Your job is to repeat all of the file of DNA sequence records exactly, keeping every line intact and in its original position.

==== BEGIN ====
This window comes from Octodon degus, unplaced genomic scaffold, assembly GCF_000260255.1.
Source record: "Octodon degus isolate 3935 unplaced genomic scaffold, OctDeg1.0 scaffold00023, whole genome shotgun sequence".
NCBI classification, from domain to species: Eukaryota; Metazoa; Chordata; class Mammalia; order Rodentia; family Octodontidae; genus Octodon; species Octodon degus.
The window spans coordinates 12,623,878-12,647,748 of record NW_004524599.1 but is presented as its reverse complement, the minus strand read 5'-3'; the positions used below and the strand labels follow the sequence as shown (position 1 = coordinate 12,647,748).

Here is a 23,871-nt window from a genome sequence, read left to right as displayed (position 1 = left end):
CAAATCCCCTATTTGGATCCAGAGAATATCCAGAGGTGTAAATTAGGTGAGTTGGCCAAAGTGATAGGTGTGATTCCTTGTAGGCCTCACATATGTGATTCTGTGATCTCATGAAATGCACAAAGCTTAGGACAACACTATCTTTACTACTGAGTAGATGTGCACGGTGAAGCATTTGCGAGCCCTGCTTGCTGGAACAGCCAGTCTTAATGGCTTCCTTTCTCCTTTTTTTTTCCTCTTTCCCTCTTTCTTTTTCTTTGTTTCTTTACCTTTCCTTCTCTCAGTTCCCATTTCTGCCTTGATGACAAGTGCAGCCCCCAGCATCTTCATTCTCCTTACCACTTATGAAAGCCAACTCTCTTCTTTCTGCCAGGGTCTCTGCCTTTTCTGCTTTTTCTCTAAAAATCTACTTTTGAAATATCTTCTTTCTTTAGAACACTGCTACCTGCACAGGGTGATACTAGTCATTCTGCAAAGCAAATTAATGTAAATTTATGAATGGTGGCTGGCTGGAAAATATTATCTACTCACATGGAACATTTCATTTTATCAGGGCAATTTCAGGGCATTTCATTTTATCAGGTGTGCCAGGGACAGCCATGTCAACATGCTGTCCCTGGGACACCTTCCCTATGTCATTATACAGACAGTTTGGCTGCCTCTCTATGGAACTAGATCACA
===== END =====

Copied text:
This window comes from Octodon degus, unplaced genomic scaffold, assembly GCF_000260255.1.
Source record: "Octodon degus isolate 3935 unplaced genomic scaffold, OctDeg1.0 scaffold00023, whole genome shotgun sequence".
NCBI classification, from domain to species: Eukaryota; Metazoa; Chordata; class Mammalia; order Rodentia; family Octodontidae; genus Octodon; species Octodon degus.
The window spans coordinates 12,623,878-12,647,748 of record NW_004524599.1 but is presented as its reverse complement, the minus strand read 5'-3'; the positions used below and the strand labels follow the sequence as shown (position 1 = coordinate 12,647,748).

Here is a 23,871-nt window from a genome sequence, read left to right as displayed (position 1 = left end):
CAAATCCCCTATTTGGATCCAGAGAATATCCAGAGGTGTAAATTAGGTGAGTTGGCCAAAGTGATAGGTGTGATTCCTTGTAGGCCTCACATATGTGATTCTGTGATCTCATGAAATGCACAAAGCTTAGGACAACACTATCTTTACTACTGAGTAGATGTGCACGGTGAAGCATTTGCGAGCCCTGCTTGCTGGAACAGCCAGTCTTAATGGCTTCCTTTCTCCTTTTTTTTTCCTCTTTCCCTCTTTCTTTTTCTTTGTTTCTTTACCTTTCCTTCTCTCAGTTCCCATTTCTGCCTTGATGACAAGTGCAGCCCCCAGCATCTTCATTCTCCTTACCACTTATGAAAGCCAACTCTCTTCTTTCTGCCAGGGTCTCTGCCTTTTCTGCTTTTTCTCTAAAAATCTACTTTTGAAATATCTTCTTTCTTTAGAACACTGCTACCTGCACAGGGTGATACTAGTCATTCTGCAAAGCAAATTAATGTAAATTTATGAATGGTGGCTGGCTGGAAAATATTATCTACTCACATGGAACATTTCATTTTATCAGGGCAATTTCAGGGCATTTCATTTTATCAGGTGTGCCAGGGACAGCCATGTCAACATGCTGTCCCTGGGACACCTTCCCTATGTCATTATACAGACAGTTTGGCTGCCTCTCTATGGAACTAGATCACA